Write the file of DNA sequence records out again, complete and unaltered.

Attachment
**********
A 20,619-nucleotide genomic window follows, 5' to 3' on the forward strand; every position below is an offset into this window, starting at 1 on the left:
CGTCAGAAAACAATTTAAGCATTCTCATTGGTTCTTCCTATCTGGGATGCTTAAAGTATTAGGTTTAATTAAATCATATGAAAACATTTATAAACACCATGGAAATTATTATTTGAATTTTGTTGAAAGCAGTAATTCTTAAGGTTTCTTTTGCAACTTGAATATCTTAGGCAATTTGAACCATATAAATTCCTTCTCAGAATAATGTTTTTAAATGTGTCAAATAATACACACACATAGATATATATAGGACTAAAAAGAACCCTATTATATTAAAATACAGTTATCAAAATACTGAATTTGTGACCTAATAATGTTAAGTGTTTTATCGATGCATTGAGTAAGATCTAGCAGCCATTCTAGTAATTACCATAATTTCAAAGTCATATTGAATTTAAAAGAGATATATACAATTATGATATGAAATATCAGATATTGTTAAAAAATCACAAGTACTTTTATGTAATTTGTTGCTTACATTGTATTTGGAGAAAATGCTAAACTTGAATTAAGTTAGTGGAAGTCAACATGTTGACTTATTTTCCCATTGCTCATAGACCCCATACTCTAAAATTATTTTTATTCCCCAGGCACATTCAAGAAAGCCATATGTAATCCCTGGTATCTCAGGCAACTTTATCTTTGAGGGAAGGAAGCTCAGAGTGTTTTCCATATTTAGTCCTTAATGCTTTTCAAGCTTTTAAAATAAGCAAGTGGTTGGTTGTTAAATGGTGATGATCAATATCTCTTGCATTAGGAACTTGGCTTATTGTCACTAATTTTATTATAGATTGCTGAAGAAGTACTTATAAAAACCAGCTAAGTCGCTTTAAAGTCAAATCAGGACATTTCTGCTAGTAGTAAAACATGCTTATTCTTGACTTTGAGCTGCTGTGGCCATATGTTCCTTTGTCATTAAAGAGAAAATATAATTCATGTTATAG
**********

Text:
A 20,619-nucleotide genomic window follows, 5' to 3' on the forward strand; every position below is an offset into this window, starting at 1 on the left:
CGTCAGAAAACAATTTAAGCATTCTCATTGGTTCTTCCTATCTGGGATGCTTAAAGTATTAGGTTTAATTAAATCATATGAAAACATTTATAAACACCATGGAAATTATTATTTGAATTTTGTTGAAAGCAGTAATTCTTAAGGTTTCTTTTGCAACTTGAATATCTTAGGCAATTTGAACCATATAAATTCCTTCTCAGAATAATGTTTTTAAATGTGTCAAATAATACACACACATAGATATATATAGGACTAAAAAGAACCCTATTATATTAAAATACAGTTATCAAAATACTGAATTTGTGACCTAATAATGTTAAGTGTTTTATCGATGCATTGAGTAAGATCTAGCAGCCATTCTAGTAATTACCATAATTTCAAAGTCATATTGAATTTAAAAGAGATATATACAATTATGATATGAAATATCAGATATTGTTAAAAAATCACAAGTACTTTTATGTAATTTGTTGCTTACATTGTATTTGGAGAAAATGCTAAACTTGAATTAAGTTAGTGGAAGTCAACATGTTGACTTATTTTCCCATTGCTCATAGACCCCATACTCTAAAATTATTTTTATTCCCCAGGCACATTCAAGAAAGCCATATGTAATCCCTGGTATCTCAGGCAACTTTATCTTTGAGGGAAGGAAGCTCAGAGTGTTTTCCATATTTAGTCCTTAATGCTTTTCAAGCTTTTAAAATAAGCAAGTGGTTGGTTGTTAAATGGTGATGATCAATATCTCTTGCATTAGGAACTTGGCTTATTGTCACTAATTTTATTATAGATTGCTGAAGAAGTACTTATAAAAACCAGCTAAGTCGCTTTAAAGTCAAATCAGGACATTTCTGCTAGTAGTAAAACATGCTTATTCTTGACTTTGAGCTGCTGTGGCCATATGTTCCTTTGTCATTAAAGAGAAAATATAATTCATGTTATAG